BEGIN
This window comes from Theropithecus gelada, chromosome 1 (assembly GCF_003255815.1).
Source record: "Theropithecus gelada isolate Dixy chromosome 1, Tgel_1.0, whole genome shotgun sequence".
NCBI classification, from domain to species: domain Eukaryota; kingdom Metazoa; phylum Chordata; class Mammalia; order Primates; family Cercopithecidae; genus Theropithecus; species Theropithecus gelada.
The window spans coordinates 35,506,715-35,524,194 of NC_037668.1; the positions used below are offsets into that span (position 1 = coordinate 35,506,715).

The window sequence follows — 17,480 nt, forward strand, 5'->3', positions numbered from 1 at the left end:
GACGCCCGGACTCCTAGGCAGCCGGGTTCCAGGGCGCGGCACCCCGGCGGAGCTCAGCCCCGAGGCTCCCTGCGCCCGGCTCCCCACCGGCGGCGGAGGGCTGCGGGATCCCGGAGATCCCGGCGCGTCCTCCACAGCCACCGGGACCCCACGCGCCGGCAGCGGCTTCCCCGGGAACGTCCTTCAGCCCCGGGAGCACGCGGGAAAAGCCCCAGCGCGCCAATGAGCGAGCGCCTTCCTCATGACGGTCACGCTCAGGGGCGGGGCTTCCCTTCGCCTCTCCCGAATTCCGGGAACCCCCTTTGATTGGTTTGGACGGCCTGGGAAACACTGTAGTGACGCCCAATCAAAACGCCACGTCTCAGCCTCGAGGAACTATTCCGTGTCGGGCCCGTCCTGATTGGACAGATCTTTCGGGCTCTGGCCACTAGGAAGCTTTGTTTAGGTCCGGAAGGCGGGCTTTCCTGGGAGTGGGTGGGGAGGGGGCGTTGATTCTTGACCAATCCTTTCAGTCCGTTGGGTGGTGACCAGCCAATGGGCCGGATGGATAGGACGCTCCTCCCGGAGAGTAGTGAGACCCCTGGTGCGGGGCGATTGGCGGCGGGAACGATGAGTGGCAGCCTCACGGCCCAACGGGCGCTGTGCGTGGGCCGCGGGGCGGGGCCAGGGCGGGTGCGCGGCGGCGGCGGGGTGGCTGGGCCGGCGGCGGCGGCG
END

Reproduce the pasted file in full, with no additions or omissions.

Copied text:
This window comes from Theropithecus gelada, chromosome 1 (assembly GCF_003255815.1).
Source record: "Theropithecus gelada isolate Dixy chromosome 1, Tgel_1.0, whole genome shotgun sequence".
NCBI classification, from domain to species: domain Eukaryota; kingdom Metazoa; phylum Chordata; class Mammalia; order Primates; family Cercopithecidae; genus Theropithecus; species Theropithecus gelada.
The window spans coordinates 35,506,715-35,524,194 of NC_037668.1; the positions used below are offsets into that span (position 1 = coordinate 35,506,715).

The window sequence follows — 17,480 nt, forward strand, 5'->3', positions numbered from 1 at the left end:
GACGCCCGGACTCCTAGGCAGCCGGGTTCCAGGGCGCGGCACCCCGGCGGAGCTCAGCCCCGAGGCTCCCTGCGCCCGGCTCCCCACCGGCGGCGGAGGGCTGCGGGATCCCGGAGATCCCGGCGCGTCCTCCACAGCCACCGGGACCCCACGCGCCGGCAGCGGCTTCCCCGGGAACGTCCTTCAGCCCCGGGAGCACGCGGGAAAAGCCCCAGCGCGCCAATGAGCGAGCGCCTTCCTCATGACGGTCACGCTCAGGGGCGGGGCTTCCCTTCGCCTCTCCCGAATTCCGGGAACCCCCTTTGATTGGTTTGGACGGCCTGGGAAACACTGTAGTGACGCCCAATCAAAACGCCACGTCTCAGCCTCGAGGAACTATTCCGTGTCGGGCCCGTCCTGATTGGACAGATCTTTCGGGCTCTGGCCACTAGGAAGCTTTGTTTAGGTCCGGAAGGCGGGCTTTCCTGGGAGTGGGTGGGGAGGGGGCGTTGATTCTTGACCAATCCTTTCAGTCCGTTGGGTGGTGACCAGCCAATGGGCCGGATGGATAGGACGCTCCTCCCGGAGAGTAGTGAGACCCCTGGTGCGGGGCGATTGGCGGCGGGAACGATGAGTGGCAGCCTCACGGCCCAACGGGCGCTGTGCGTGGGCCGCGGGGCGGGGCCAGGGCGGGTGCGCGGCGGCGGCGGGGTGGCTGGGCCGGCGGCGGCGGCG